The 1968 Academy Awards was probably the most important year for film production, rivaled by the heralded “best year in cinema” works of 1939. The Best Picture nominees of ’68 were a mix of old-guard, big budget family features, and independently financed productions made by young auteurs bucking the Production Code and the Hollywood Studio system. (The amazing book, Pictures at a Revolution by Mark Harris provides a deep exploration of the films from 1967/68 if you want to know more). Somewhere in between those two modes was In the Heat of the Night, the Best Picture winner for 1968. A ground-breaking take on racism fused within a police procedural, In the Heat of the Night is a biting social commentary as well as a compelling murder mystery.
When a local man is murdered in the small-town of Sparta, Mississippi, Detective Virgil Tibbs (Sidney Poitier) is forced to investigate the case alongside the backward, racist police department. He’s paired up with stodgy police chief, Gillespie (Rod Steiger), who slowly comes to the realization that his view on race might be out of date.
In the Heat of the Night remains a landmark film for several reasons: It was the first time a major Hollywood production, funded by a studio, tackled the concept of racism, and in 1968 to boot, the bloodiest year in the struggle for Civil Rights. The film was nominated for seven Academy Awards and won five, including Best Picture and Best Actor for Rod Steiger, although the fact that Poitier wasn’t even nominated leaves you to question how “progressive” the Academy truly was. Considering the Academy was dominated by white, male voters, this was a fairly controversial win at the time and a shift away from safe family movies garnering acclaim (Doctor Dolittle was nominated in the same year).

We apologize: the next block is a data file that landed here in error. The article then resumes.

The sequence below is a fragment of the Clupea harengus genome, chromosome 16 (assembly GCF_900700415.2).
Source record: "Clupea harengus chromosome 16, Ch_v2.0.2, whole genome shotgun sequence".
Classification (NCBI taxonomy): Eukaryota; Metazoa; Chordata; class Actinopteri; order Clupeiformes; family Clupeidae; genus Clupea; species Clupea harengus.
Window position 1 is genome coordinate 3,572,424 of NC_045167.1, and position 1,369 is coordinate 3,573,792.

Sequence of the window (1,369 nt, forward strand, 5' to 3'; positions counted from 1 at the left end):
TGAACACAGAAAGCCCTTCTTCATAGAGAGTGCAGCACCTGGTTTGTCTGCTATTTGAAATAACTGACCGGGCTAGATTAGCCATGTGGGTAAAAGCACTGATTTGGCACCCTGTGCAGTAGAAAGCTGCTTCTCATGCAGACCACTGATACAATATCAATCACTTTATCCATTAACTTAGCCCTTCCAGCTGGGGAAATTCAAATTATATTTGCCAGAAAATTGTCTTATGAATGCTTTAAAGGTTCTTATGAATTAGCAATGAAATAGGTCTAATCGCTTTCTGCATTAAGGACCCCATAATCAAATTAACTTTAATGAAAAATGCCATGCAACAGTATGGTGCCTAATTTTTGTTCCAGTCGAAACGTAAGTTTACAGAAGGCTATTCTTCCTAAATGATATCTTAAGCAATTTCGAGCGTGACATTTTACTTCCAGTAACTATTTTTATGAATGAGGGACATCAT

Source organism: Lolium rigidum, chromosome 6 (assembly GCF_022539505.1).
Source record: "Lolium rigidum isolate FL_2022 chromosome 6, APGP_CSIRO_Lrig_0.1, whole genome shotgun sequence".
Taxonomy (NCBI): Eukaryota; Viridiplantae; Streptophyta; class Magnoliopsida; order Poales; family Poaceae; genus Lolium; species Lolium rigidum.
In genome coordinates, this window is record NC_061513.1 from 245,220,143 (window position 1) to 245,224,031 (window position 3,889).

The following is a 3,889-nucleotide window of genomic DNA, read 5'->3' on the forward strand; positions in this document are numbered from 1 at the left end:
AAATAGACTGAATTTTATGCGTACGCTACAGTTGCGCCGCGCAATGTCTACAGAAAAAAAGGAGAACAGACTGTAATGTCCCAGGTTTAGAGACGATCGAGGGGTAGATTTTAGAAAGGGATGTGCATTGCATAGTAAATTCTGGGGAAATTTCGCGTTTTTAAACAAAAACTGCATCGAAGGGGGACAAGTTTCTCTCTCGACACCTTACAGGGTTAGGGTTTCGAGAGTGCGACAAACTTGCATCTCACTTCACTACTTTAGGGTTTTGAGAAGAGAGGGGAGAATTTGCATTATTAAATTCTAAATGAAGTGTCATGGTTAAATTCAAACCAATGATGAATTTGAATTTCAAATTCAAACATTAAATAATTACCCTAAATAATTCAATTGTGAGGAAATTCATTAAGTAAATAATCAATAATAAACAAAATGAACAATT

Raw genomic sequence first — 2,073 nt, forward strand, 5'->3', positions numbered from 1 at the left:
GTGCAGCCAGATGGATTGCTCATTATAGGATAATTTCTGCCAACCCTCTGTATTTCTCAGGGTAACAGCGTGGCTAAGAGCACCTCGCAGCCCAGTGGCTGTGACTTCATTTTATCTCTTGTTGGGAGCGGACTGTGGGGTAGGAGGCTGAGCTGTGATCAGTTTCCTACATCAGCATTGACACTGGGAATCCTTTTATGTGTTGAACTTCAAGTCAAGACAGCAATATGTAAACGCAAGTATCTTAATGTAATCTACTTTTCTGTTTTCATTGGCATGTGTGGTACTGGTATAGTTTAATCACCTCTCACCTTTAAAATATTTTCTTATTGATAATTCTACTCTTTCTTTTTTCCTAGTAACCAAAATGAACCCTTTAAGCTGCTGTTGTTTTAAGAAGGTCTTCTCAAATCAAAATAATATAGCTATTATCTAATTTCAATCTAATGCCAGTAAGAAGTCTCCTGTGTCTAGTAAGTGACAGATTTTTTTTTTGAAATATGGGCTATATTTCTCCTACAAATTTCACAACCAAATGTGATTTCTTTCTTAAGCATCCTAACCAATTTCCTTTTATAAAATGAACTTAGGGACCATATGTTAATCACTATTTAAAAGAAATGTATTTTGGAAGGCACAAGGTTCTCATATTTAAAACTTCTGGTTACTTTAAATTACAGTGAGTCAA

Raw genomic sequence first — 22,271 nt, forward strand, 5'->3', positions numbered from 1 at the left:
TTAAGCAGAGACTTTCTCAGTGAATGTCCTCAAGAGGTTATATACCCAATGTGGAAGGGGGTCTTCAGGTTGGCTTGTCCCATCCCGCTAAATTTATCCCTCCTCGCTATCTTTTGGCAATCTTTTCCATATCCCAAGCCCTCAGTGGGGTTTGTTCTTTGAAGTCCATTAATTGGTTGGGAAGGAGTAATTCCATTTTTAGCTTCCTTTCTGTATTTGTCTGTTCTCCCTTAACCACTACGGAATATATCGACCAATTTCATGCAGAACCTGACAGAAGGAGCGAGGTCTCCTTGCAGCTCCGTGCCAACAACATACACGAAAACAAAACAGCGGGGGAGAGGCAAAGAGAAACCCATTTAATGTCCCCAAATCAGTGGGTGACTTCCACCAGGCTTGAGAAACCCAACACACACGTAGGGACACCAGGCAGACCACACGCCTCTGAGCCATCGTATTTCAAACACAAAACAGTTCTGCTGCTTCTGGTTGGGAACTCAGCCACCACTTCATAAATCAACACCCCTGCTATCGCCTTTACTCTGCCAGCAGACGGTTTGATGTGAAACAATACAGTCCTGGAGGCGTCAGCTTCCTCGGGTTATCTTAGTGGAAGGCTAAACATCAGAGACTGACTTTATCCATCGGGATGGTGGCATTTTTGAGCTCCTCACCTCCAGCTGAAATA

For such an explosive film unleashing a powder keg of changes within Hollywood, it would make sense the movie is equally incendiary. Events happen on a hot summer night in Mississippi where everything, including the leaves, pop in fiery reds and yellows waiting for that match to ignite the entire town. The “match” is Detective Virgil Tibbs, hauled into the police station while he’s waiting for a train (his numerous attempts to escape the town and his continuing failure to do so is a running gag). From there, he’s tasked with working alongside cops who continually belittle him, verbally and physically.